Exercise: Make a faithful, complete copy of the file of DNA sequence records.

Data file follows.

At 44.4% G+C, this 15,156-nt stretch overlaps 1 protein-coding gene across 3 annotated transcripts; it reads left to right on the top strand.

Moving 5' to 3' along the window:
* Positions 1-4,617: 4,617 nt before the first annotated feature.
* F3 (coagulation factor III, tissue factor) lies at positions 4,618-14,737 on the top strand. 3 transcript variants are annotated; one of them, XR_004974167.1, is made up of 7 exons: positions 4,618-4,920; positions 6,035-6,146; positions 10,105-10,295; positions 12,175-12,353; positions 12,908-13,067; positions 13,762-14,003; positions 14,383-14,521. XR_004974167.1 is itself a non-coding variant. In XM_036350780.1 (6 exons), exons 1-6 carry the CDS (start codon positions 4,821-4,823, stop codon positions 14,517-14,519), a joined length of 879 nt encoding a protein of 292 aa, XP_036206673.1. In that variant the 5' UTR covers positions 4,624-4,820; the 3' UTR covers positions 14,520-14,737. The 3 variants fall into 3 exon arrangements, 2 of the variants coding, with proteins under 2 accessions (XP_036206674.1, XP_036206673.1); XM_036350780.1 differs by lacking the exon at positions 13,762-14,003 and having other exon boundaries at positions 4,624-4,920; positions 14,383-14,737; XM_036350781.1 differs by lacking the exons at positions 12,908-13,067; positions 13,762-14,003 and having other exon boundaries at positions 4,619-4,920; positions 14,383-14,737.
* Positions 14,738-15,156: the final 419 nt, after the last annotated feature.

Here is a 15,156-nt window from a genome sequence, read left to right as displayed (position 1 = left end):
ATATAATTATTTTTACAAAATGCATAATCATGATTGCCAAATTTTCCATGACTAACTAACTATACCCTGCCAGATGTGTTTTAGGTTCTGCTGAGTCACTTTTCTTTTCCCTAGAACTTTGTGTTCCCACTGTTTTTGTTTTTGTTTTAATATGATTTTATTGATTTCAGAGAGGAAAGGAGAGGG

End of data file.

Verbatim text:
At 44.4% G+C, this 15,156-nt stretch overlaps 1 protein-coding gene across 3 annotated transcripts; it reads left to right on the top strand.

Moving 5' to 3' along the window:
* Positions 1-4,617: 4,617 nt before the first annotated feature.
* F3 (coagulation factor III, tissue factor) lies at positions 4,618-14,737 on the top strand. 3 transcript variants are annotated; one of them, XR_004974167.1, is made up of 7 exons: positions 4,618-4,920; positions 6,035-6,146; positions 10,105-10,295; positions 12,175-12,353; positions 12,908-13,067; positions 13,762-14,003; positions 14,383-14,521. XR_004974167.1 is itself a non-coding variant. In XM_036350780.1 (6 exons), exons 1-6 carry the CDS (start codon positions 4,821-4,823, stop codon positions 14,517-14,519), a joined length of 879 nt encoding a protein of 292 aa, XP_036206673.1. In that variant the 5' UTR covers positions 4,624-4,820; the 3' UTR covers positions 14,520-14,737. The 3 variants fall into 3 exon arrangements, 2 of the variants coding, with proteins under 2 accessions (XP_036206674.1, XP_036206673.1); XM_036350780.1 differs by lacking the exon at positions 13,762-14,003 and having other exon boundaries at positions 4,624-4,920; positions 14,383-14,737; XM_036350781.1 differs by lacking the exons at positions 12,908-13,067; positions 13,762-14,003 and having other exon boundaries at positions 4,619-4,920; positions 14,383-14,737.
* Positions 14,738-15,156: the final 419 nt, after the last annotated feature.

Here is a 15,156-nt window from a genome sequence, read left to right as displayed (position 1 = left end):
ATATAATTATTTTTACAAAATGCATAATCATGATTGCCAAATTTTCCATGACTAACTAACTATACCCTGCCAGATGTGTTTTAGGTTCTGCTGAGTCACTTTTCTTTTCCCTAGAACTTTGTGTTCCCACTGTTTTTGTTTTTGTTTTAATATGATTTTATTGATTTCAGAGAGGAAAGGAGAGGG